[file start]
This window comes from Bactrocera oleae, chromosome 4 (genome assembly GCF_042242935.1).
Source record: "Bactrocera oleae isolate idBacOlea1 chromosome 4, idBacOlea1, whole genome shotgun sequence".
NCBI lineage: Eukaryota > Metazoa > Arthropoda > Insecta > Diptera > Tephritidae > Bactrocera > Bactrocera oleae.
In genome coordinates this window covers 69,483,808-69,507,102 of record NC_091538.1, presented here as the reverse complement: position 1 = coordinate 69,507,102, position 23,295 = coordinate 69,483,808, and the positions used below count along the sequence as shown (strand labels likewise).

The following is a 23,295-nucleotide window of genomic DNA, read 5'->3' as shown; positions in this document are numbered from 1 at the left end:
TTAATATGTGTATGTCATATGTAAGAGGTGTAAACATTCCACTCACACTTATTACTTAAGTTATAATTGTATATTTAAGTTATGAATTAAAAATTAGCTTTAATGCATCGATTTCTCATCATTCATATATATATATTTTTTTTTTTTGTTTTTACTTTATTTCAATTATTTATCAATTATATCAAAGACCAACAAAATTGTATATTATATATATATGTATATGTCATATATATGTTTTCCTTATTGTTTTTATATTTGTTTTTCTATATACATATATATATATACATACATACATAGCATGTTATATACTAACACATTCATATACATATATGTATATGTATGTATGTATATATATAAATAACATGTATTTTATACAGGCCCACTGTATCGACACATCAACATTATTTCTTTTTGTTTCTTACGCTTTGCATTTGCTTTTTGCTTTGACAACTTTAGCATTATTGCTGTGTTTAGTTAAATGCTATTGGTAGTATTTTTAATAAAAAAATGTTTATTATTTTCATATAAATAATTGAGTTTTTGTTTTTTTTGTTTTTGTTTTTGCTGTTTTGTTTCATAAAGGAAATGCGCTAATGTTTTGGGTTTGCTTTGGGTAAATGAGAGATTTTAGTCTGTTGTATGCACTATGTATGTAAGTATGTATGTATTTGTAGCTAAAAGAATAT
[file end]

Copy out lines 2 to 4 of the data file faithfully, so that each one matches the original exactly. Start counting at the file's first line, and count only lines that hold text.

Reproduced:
Source record: "Bactrocera oleae isolate idBacOlea1 chromosome 4, idBacOlea1, whole genome shotgun sequence".
NCBI lineage: Eukaryota > Metazoa > Arthropoda > Insecta > Diptera > Tephritidae > Bactrocera > Bactrocera oleae.
In genome coordinates this window covers 69,483,808-69,507,102 of record NC_091538.1, presented here as the reverse complement: position 1 = coordinate 69,507,102, position 23,295 = coordinate 69,483,808, and the positions used below count along the sequence as shown (strand labels likewise).